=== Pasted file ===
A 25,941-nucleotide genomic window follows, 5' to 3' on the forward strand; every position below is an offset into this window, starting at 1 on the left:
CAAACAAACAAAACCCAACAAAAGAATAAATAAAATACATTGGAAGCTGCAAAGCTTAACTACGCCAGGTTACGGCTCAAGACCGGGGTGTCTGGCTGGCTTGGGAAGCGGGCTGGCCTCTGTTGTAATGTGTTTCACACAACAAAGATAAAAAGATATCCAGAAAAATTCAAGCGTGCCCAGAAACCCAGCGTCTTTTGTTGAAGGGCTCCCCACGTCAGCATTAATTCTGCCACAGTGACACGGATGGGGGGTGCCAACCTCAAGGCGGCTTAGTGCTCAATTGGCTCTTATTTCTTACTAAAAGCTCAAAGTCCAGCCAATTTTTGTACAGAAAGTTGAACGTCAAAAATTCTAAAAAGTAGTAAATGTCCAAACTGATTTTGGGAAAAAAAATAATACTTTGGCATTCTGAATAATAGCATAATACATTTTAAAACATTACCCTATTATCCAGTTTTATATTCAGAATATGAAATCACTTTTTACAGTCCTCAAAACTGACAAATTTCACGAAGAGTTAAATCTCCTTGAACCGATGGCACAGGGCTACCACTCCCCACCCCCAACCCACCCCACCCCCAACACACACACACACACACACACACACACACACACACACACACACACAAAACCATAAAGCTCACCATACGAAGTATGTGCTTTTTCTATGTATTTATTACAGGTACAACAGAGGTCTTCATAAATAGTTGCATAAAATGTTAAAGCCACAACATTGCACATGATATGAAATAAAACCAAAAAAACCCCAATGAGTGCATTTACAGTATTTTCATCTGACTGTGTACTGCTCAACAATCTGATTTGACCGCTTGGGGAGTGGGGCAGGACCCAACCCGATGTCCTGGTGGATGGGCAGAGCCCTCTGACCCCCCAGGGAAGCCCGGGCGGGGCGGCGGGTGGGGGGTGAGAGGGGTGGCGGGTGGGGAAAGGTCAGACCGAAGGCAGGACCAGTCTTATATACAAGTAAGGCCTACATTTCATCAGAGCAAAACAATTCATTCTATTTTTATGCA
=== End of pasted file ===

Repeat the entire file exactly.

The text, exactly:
A 25,941-nucleotide genomic window follows, 5' to 3' on the forward strand; every position below is an offset into this window, starting at 1 on the left:
CAAACAAACAAAACCCAACAAAAGAATAAATAAAATACATTGGAAGCTGCAAAGCTTAACTACGCCAGGTTACGGCTCAAGACCGGGGTGTCTGGCTGGCTTGGGAAGCGGGCTGGCCTCTGTTGTAATGTGTTTCACACAACAAAGATAAAAAGATATCCAGAAAAATTCAAGCGTGCCCAGAAACCCAGCGTCTTTTGTTGAAGGGCTCCCCACGTCAGCATTAATTCTGCCACAGTGACACGGATGGGGGGTGCCAACCTCAAGGCGGCTTAGTGCTCAATTGGCTCTTATTTCTTACTAAAAGCTCAAAGTCCAGCCAATTTTTGTACAGAAAGTTGAACGTCAAAAATTCTAAAAAGTAGTAAATGTCCAAACTGATTTTGGGAAAAAAAATAATACTTTGGCATTCTGAATAATAGCATAATACATTTTAAAACATTACCCTATTATCCAGTTTTATATTCAGAATATGAAATCACTTTTTACAGTCCTCAAAACTGACAAATTTCACGAAGAGTTAAATCTCCTTGAACCGATGGCACAGGGCTACCACTCCCCACCCCCAACCCACCCCACCCCCAACACACACACACACACACACACACACACACACACACACACACACACAAAACCATAAAGCTCACCATACGAAGTATGTGCTTTTTCTATGTATTTATTACAGGTACAACAGAGGTCTTCATAAATAGTTGCATAAAATGTTAAAGCCACAACATTGCACATGATATGAAATAAAACCAAAAAAACCCCAATGAGTGCATTTACAGTATTTTCATCTGACTGTGTACTGCTCAACAATCTGATTTGACCGCTTGGGGAGTGGGGCAGGACCCAACCCGATGTCCTGGTGGATGGGCAGAGCCCTCTGACCCCCCAGGGAAGCCCGGGCGGGGCGGCGGGTGGGGGGTGAGAGGGGTGGCGGGTGGGGAAAGGTCAGACCGAAGGCAGGACCAGTCTTATATACAAGTAAGGCCTACATTTCATCAGAGCAAAACAATTCATTCTATTTTTATGCA